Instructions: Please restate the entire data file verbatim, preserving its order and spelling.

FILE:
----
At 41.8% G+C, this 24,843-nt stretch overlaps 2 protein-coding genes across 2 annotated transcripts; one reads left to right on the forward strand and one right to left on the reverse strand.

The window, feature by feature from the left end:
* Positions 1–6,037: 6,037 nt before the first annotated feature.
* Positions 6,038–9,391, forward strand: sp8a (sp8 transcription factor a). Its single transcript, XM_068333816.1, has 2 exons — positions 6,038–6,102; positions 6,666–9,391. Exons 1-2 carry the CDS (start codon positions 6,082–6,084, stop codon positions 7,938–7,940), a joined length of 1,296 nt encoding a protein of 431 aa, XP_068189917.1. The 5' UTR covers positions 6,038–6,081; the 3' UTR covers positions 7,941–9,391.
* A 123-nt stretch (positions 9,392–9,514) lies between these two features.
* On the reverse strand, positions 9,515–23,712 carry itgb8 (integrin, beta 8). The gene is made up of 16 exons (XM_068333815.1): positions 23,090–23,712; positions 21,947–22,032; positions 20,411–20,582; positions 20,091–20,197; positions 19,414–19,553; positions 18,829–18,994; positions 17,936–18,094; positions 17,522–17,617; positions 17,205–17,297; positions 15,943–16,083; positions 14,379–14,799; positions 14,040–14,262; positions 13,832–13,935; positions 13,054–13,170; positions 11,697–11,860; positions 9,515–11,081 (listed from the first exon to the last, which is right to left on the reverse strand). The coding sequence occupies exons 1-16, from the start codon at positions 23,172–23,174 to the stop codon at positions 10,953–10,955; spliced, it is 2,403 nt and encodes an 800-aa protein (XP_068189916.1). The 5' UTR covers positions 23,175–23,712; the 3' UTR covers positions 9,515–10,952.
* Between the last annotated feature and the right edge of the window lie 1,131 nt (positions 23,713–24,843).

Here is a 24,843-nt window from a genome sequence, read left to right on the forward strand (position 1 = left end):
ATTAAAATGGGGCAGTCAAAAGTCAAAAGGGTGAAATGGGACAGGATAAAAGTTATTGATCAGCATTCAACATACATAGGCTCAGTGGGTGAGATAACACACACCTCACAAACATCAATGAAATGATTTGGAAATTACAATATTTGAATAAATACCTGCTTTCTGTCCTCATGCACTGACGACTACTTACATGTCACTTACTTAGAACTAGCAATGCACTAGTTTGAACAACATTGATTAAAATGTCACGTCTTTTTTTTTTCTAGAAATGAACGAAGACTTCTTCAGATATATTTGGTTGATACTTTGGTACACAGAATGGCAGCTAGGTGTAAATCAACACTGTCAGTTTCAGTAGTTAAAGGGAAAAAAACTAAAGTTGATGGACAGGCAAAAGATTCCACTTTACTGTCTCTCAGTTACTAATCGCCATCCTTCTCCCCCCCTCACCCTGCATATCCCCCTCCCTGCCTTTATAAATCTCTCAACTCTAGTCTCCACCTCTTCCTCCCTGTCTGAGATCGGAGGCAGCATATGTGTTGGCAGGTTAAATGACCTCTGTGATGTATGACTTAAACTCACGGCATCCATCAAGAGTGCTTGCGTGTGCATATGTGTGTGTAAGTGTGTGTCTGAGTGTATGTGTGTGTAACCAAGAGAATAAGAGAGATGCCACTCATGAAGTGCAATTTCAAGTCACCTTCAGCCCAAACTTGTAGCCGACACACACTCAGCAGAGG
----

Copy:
At 41.8% G+C, this 24,843-nt stretch overlaps 2 protein-coding genes across 2 annotated transcripts; one reads left to right on the forward strand and one right to left on the reverse strand.

The window, feature by feature from the left end:
* Positions 1–6,037: 6,037 nt before the first annotated feature.
* Positions 6,038–9,391, forward strand: sp8a (sp8 transcription factor a). Its single transcript, XM_068333816.1, has 2 exons — positions 6,038–6,102; positions 6,666–9,391. Exons 1-2 carry the CDS (start codon positions 6,082–6,084, stop codon positions 7,938–7,940), a joined length of 1,296 nt encoding a protein of 431 aa, XP_068189917.1. The 5' UTR covers positions 6,038–6,081; the 3' UTR covers positions 7,941–9,391.
* A 123-nt stretch (positions 9,392–9,514) lies between these two features.
* On the reverse strand, positions 9,515–23,712 carry itgb8 (integrin, beta 8). The gene is made up of 16 exons (XM_068333815.1): positions 23,090–23,712; positions 21,947–22,032; positions 20,411–20,582; positions 20,091–20,197; positions 19,414–19,553; positions 18,829–18,994; positions 17,936–18,094; positions 17,522–17,617; positions 17,205–17,297; positions 15,943–16,083; positions 14,379–14,799; positions 14,040–14,262; positions 13,832–13,935; positions 13,054–13,170; positions 11,697–11,860; positions 9,515–11,081 (listed from the first exon to the last, which is right to left on the reverse strand). The coding sequence occupies exons 1-16, from the start codon at positions 23,172–23,174 to the stop codon at positions 10,953–10,955; spliced, it is 2,403 nt and encodes an 800-aa protein (XP_068189916.1). The 5' UTR covers positions 23,175–23,712; the 3' UTR covers positions 9,515–10,952.
* Between the last annotated feature and the right edge of the window lie 1,131 nt (positions 23,713–24,843).

Here is a 24,843-nt window from a genome sequence, read left to right on the forward strand (position 1 = left end):
ATTAAAATGGGGCAGTCAAAAGTCAAAAGGGTGAAATGGGACAGGATAAAAGTTATTGATCAGCATTCAACATACATAGGCTCAGTGGGTGAGATAACACACACCTCACAAACATCAATGAAATGATTTGGAAATTACAATATTTGAATAAATACCTGCTTTCTGTCCTCATGCACTGACGACTACTTACATGTCACTTACTTAGAACTAGCAATGCACTAGTTTGAACAACATTGATTAAAATGTCACGTCTTTTTTTTTTCTAGAAATGAACGAAGACTTCTTCAGATATATTTGGTTGATACTTTGGTACACAGAATGGCAGCTAGGTGTAAATCAACACTGTCAGTTTCAGTAGTTAAAGGGAAAAAAACTAAAGTTGATGGACAGGCAAAAGATTCCACTTTACTGTCTCTCAGTTACTAATCGCCATCCTTCTCCCCCCCTCACCCTGCATATCCCCCTCCCTGCCTTTATAAATCTCTCAACTCTAGTCTCCACCTCTTCCTCCCTGTCTGAGATCGGAGGCAGCATATGTGTTGGCAGGTTAAATGACCTCTGTGATGTATGACTTAAACTCACGGCATCCATCAAGAGTGCTTGCGTGTGCATATGTGTGTGTAAGTGTGTGTCTGAGTGTATGTGTGTGTAACCAAGAGAATAAGAGAGATGCCACTCATGAAGTGCAATTTCAAGTCACCTTCAGCCCAAACTTGTAGCCGACACACACTCAGCAGAGG